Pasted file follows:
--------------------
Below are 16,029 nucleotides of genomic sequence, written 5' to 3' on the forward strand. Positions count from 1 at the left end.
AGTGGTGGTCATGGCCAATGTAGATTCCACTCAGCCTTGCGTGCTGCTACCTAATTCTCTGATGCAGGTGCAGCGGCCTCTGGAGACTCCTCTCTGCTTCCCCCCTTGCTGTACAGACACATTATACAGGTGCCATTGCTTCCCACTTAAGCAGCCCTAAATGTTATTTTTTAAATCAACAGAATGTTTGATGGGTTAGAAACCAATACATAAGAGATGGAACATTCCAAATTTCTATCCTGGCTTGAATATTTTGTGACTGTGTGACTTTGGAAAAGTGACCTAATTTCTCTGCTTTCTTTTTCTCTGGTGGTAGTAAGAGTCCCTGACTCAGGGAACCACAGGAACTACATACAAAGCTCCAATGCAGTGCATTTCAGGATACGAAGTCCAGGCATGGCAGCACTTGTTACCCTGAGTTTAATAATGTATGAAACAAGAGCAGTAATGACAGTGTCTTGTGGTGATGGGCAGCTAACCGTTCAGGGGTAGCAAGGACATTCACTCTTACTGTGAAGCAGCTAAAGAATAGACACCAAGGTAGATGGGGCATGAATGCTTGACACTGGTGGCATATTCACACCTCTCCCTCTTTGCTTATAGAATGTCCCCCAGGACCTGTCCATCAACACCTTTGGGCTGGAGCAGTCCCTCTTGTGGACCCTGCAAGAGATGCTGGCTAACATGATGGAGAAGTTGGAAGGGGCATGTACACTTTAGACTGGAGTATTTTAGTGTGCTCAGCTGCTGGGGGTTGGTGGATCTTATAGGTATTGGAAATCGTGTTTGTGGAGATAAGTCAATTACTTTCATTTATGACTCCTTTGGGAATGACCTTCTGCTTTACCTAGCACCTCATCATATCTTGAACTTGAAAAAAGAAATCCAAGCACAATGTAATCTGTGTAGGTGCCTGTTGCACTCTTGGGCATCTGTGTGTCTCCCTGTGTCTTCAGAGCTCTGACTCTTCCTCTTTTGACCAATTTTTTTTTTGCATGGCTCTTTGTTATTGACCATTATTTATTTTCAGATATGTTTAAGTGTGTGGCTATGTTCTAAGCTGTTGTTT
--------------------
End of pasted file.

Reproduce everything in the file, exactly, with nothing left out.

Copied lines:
Below are 16,029 nucleotides of genomic sequence, written 5' to 3' on the forward strand. Positions count from 1 at the left end.
AGTGGTGGTCATGGCCAATGTAGATTCCACTCAGCCTTGCGTGCTGCTACCTAATTCTCTGATGCAGGTGCAGCGGCCTCTGGAGACTCCTCTCTGCTTCCCCCCTTGCTGTACAGACACATTATACAGGTGCCATTGCTTCCCACTTAAGCAGCCCTAAATGTTATTTTTTAAATCAACAGAATGTTTGATGGGTTAGAAACCAATACATAAGAGATGGAACATTCCAAATTTCTATCCTGGCTTGAATATTTTGTGACTGTGTGACTTTGGAAAAGTGACCTAATTTCTCTGCTTTCTTTTTCTCTGGTGGTAGTAAGAGTCCCTGACTCAGGGAACCACAGGAACTACATACAAAGCTCCAATGCAGTGCATTTCAGGATACGAAGTCCAGGCATGGCAGCACTTGTTACCCTGAGTTTAATAATGTATGAAACAAGAGCAGTAATGACAGTGTCTTGTGGTGATGGGCAGCTAACCGTTCAGGGGTAGCAAGGACATTCACTCTTACTGTGAAGCAGCTAAAGAATAGACACCAAGGTAGATGGGGCATGAATGCTTGACACTGGTGGCATATTCACACCTCTCCCTCTTTGCTTATAGAATGTCCCCCAGGACCTGTCCATCAACACCTTTGGGCTGGAGCAGTCCCTCTTGTGGACCCTGCAAGAGATGCTGGCTAACATGATGGAGAAGTTGGAAGGGGCATGTACACTTTAGACTGGAGTATTTTAGTGTGCTCAGCTGCTGGGGGTTGGTGGATCTTATAGGTATTGGAAATCGTGTTTGTGGAGATAAGTCAATTACTTTCATTTATGACTCCTTTGGGAATGACCTTCTGCTTTACCTAGCACCTCATCATATCTTGAACTTGAAAAAAGAAATCCAAGCACAATGTAATCTGTGTAGGTGCCTGTTGCACTCTTGGGCATCTGTGTGTCTCCCTGTGTCTTCAGAGCTCTGACTCTTCCTCTTTTGACCAATTTTTTTTTTGCATGGCTCTTTGTTATTGACCATTATTTATTTTCAGATATGTTTAAGTGTGTGGCTATGTTCTAAGCTGTTGTTT